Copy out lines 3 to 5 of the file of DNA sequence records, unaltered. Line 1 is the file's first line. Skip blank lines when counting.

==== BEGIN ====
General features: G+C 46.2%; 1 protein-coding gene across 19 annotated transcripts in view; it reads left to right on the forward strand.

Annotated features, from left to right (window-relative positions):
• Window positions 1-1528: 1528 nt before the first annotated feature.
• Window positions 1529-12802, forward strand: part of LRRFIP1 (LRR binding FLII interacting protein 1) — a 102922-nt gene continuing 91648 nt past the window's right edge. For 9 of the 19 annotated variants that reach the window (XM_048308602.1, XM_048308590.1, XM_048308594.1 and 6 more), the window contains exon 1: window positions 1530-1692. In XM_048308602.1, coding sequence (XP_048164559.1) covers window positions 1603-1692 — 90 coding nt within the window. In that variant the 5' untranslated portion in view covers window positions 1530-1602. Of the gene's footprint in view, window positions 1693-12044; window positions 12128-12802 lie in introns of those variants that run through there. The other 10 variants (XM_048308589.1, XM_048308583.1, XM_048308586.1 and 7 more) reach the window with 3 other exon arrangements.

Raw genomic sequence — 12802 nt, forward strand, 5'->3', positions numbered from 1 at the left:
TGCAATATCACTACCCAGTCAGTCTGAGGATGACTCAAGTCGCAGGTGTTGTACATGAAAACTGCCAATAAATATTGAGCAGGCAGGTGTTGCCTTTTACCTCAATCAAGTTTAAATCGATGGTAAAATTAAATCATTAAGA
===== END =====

• Window positions 1-1528: 1528 nt before the first annotated feature.
• Window positions 1529-12802, forward strand: part of LRRFIP1 (LRR binding FLII interacting protein 1) — a 102922-nt gene continuing 91648 nt past the window's right edge. For 9 of the 19 annotated variants that reach the window (XM_048308602.1, XM_048308590.1, XM_048308594.1 and 6 more), the window contains exon 1: window positions 1530-1692. In XM_048308602.1, coding sequence (XP_048164559.1) covers window positions 1603-1692 — 90 coding nt within the window. In that variant the 5' untranslated portion in view covers window positions 1530-1602. Of the gene's footprint in view, window positions 1693-12044; window positions 12128-12802 lie in introns of those variants that run through there. The other 10 variants (XM_048308589.1, XM_048308583.1, XM_048308586.1 and 7 more) reach the window with 3 other exon arrangements.

Raw genomic sequence — 12802 nt, forward strand, 5'->3', positions numbered from 1 at the left: